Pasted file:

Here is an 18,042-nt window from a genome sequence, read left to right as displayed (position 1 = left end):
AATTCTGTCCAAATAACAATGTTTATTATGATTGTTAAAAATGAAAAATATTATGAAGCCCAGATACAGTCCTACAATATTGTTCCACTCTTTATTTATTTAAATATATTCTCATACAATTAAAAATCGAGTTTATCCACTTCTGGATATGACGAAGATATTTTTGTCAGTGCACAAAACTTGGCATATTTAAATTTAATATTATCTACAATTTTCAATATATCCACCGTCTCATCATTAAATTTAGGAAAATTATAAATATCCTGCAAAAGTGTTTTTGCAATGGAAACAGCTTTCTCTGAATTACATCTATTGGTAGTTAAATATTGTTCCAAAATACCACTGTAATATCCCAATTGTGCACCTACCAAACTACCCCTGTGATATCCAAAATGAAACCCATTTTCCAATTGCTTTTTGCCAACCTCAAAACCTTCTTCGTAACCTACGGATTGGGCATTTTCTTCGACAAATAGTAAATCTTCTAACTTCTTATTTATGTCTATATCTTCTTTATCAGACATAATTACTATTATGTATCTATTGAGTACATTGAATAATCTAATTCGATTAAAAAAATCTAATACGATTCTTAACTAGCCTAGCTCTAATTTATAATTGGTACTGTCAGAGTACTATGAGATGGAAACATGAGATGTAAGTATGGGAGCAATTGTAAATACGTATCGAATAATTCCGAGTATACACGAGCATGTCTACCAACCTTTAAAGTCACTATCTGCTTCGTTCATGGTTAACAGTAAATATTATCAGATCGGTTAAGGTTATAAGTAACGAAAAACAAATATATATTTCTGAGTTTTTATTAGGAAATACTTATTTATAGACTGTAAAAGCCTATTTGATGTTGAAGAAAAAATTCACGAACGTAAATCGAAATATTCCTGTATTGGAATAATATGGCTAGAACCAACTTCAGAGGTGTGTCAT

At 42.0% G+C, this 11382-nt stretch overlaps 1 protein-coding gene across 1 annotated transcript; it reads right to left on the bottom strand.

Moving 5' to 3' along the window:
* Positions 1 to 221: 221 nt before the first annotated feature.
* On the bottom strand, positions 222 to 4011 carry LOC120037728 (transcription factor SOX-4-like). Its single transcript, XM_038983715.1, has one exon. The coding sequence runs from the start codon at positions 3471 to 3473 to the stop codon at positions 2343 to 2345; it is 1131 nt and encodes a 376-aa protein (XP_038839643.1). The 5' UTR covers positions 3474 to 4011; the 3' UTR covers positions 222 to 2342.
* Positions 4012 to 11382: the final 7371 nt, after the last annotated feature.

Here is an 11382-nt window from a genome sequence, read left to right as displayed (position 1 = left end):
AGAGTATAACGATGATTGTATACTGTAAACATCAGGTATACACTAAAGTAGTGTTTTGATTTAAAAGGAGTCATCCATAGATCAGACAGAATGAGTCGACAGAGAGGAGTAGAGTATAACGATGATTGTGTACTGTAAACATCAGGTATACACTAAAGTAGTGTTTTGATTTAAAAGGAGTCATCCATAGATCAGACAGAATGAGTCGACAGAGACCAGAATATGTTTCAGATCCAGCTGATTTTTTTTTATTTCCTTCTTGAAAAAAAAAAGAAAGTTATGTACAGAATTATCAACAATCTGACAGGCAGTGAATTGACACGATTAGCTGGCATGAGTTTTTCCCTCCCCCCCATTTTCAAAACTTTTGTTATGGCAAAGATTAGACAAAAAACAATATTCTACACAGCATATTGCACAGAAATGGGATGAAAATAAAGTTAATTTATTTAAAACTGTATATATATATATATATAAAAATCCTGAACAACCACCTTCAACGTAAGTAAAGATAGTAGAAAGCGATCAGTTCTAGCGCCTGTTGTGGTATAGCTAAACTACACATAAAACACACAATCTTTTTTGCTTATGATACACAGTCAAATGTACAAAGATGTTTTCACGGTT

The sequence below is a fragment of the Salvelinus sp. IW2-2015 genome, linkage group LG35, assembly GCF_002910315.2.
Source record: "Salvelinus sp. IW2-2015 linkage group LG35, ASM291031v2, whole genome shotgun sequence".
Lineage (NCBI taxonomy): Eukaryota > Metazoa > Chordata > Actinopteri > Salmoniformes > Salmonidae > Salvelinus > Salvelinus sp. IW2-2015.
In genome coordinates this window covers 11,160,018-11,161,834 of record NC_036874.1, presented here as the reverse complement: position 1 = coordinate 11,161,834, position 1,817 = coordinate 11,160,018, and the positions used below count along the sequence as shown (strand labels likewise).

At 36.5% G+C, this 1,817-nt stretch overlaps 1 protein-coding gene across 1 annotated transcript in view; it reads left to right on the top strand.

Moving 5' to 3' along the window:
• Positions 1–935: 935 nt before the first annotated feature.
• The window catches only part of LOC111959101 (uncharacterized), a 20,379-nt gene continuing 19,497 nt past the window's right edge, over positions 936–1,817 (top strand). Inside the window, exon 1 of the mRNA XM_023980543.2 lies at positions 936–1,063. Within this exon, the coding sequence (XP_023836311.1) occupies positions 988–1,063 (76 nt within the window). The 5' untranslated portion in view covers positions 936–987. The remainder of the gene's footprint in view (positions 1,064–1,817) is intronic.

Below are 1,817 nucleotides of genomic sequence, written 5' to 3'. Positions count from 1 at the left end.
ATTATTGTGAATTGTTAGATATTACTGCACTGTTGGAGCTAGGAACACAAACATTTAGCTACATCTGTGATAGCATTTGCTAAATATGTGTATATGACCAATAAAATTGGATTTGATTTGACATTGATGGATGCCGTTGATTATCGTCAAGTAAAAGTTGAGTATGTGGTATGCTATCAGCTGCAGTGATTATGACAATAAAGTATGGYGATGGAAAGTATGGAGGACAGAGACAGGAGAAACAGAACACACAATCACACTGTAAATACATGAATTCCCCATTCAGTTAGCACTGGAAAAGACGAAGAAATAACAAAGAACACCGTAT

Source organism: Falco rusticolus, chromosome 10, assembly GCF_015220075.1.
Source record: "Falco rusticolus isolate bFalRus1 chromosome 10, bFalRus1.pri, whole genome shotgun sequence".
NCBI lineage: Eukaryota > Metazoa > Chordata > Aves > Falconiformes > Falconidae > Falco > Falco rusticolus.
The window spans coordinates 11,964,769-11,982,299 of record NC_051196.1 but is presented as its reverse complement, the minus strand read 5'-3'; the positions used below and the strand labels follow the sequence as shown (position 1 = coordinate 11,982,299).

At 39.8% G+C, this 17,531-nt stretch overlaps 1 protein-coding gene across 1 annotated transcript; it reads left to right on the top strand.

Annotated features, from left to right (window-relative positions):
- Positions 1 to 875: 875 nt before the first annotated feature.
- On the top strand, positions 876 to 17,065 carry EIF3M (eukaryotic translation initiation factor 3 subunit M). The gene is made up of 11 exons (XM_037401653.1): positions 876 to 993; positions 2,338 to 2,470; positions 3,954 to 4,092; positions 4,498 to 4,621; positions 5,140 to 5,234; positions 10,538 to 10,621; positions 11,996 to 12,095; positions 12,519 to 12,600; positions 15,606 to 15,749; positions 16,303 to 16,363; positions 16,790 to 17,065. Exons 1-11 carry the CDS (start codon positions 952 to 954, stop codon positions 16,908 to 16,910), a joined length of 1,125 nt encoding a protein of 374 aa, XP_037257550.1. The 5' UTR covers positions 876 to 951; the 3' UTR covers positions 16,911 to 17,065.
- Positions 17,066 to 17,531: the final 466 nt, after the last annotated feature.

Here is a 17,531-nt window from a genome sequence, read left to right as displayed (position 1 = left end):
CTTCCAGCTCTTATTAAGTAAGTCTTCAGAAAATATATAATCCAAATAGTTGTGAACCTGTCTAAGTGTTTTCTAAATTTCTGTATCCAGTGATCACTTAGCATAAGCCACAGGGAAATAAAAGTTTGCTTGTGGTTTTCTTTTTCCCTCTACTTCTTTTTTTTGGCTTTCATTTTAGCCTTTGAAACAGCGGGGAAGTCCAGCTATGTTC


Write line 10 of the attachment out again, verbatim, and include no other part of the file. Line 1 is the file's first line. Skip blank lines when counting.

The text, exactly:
The sequence below is a fragment of the Salvelinus sp. IW2-2015 genome, linkage group LG35, assembly GCF_002910315.2.